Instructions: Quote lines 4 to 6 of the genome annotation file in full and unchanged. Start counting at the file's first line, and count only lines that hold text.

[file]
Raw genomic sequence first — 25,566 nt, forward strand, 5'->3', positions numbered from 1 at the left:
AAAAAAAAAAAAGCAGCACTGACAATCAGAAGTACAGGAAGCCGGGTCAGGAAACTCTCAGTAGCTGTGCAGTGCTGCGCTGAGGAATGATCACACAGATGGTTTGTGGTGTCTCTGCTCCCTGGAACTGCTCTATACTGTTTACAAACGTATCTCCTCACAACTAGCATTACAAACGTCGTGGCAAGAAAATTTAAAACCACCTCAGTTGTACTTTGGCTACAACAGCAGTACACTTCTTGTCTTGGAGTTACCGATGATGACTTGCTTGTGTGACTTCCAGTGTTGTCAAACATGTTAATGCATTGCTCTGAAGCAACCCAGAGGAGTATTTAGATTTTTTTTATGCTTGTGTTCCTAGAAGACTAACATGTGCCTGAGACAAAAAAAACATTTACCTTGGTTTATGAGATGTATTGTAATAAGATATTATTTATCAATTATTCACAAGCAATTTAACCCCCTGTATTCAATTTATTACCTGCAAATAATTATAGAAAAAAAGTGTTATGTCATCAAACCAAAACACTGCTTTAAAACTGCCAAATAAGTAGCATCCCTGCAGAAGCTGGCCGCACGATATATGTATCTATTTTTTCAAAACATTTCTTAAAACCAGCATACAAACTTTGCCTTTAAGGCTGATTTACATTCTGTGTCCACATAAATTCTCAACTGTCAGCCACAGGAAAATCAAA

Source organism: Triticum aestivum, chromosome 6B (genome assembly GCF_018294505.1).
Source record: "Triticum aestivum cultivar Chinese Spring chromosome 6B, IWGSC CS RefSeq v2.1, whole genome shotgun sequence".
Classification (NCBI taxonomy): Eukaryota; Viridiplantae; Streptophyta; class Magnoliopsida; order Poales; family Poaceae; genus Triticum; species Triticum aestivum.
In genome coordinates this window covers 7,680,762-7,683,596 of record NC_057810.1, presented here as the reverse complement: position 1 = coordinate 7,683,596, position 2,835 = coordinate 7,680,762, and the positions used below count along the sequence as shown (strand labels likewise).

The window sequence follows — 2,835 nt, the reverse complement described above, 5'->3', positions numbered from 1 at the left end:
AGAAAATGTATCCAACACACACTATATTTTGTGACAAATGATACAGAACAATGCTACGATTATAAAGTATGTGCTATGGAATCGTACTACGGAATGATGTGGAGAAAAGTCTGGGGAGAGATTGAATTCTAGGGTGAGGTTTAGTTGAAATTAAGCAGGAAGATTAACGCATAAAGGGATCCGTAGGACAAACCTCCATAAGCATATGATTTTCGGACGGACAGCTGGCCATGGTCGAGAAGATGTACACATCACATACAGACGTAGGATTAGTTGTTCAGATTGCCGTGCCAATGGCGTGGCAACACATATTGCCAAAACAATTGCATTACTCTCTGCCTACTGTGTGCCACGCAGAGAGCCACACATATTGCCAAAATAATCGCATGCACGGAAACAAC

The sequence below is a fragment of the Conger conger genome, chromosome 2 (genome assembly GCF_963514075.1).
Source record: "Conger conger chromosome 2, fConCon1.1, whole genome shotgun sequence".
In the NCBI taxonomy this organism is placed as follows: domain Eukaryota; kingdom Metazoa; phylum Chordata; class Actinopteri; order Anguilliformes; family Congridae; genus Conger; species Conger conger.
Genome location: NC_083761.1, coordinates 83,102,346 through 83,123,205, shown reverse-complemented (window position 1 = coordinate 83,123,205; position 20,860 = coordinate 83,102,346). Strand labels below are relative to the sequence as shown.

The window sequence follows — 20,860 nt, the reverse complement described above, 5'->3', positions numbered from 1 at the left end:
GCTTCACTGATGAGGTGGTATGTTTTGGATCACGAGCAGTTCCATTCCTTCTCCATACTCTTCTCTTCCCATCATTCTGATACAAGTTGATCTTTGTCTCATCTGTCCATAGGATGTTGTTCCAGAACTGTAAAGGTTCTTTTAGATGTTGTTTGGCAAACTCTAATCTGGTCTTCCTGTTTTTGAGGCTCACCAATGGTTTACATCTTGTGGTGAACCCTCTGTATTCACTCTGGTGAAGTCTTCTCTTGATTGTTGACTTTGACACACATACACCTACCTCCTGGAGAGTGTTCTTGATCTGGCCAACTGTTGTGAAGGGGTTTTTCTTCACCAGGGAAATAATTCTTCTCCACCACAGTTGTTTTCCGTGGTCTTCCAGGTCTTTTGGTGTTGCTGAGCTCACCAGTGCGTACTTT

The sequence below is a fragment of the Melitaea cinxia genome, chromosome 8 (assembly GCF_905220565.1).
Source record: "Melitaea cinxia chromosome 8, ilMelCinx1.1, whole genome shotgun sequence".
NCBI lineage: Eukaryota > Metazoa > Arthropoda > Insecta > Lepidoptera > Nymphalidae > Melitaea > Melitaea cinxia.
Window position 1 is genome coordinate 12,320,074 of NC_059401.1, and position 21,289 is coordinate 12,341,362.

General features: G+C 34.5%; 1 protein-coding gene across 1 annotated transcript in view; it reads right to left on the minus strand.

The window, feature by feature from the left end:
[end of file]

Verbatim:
Source record: "Triticum aestivum cultivar Chinese Spring chromosome 6B, IWGSC CS RefSeq v2.1, whole genome shotgun sequence".
Classification (NCBI taxonomy): Eukaryota; Viridiplantae; Streptophyta; class Magnoliopsida; order Poales; family Poaceae; genus Triticum; species Triticum aestivum.
In genome coordinates this window covers 7,680,762-7,683,596 of record NC_057810.1, presented here as the reverse complement: position 1 = coordinate 7,683,596, position 2,835 = coordinate 7,680,762, and the positions used below count along the sequence as shown (strand labels likewise).